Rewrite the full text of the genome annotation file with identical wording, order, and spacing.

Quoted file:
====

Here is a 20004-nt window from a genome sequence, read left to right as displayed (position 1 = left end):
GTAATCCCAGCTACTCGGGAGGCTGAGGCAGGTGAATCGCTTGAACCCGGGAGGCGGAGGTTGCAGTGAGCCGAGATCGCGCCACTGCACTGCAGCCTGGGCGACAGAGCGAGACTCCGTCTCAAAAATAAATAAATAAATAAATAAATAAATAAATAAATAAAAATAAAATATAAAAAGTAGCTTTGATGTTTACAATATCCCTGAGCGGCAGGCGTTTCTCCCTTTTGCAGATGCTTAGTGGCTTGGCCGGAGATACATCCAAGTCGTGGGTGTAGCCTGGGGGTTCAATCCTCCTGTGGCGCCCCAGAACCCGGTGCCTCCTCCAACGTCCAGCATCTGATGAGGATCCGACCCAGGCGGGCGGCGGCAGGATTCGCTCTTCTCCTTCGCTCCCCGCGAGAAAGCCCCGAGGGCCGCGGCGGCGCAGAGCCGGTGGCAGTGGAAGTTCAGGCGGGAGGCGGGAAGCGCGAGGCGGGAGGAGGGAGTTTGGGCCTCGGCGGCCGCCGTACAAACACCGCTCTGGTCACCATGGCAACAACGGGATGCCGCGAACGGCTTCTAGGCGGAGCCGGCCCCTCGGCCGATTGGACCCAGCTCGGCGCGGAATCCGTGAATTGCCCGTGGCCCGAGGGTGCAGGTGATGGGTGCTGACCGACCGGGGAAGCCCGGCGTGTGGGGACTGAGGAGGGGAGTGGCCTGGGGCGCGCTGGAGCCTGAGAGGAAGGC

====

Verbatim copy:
Here is a 20004-nt window from a genome sequence, read left to right as displayed (position 1 = left end):
GTAATCCCAGCTACTCGGGAGGCTGAGGCAGGTGAATCGCTTGAACCCGGGAGGCGGAGGTTGCAGTGAGCCGAGATCGCGCCACTGCACTGCAGCCTGGGCGACAGAGCGAGACTCCGTCTCAAAAATAAATAAATAAATAAATAAATAAATAAATAAATAAAAATAAAATATAAAAAGTAGCTTTGATGTTTACAATATCCCTGAGCGGCAGGCGTTTCTCCCTTTTGCAGATGCTTAGTGGCTTGGCCGGAGATACATCCAAGTCGTGGGTGTAGCCTGGGGGTTCAATCCTCCTGTGGCGCCCCAGAACCCGGTGCCTCCTCCAACGTCCAGCATCTGATGAGGATCCGACCCAGGCGGGCGGCGGCAGGATTCGCTCTTCTCCTTCGCTCCCCGCGAGAAAGCCCCGAGGGCCGCGGCGGCGCAGAGCCGGTGGCAGTGGAAGTTCAGGCGGGAGGCGGGAAGCGCGAGGCGGGAGGAGGGAGTTTGGGCCTCGGCGGCCGCCGTACAAACACCGCTCTGGTCACCATGGCAACAACGGGATGCCGCGAACGGCTTCTAGGCGGAGCCGGCCCCTCGGCCGATTGGACCCAGCTCGGCGCGGAATCCGTGAATTGCCCGTGGCCCGAGGGTGCAGGTGATGGGTGCTGACCGACCGGGGAAGCCCGGCGTGTGGGGACTGAGGAGGGGAGTGGCCTGGGGCGCGCTGGAGCCTGAGAGGAAGGC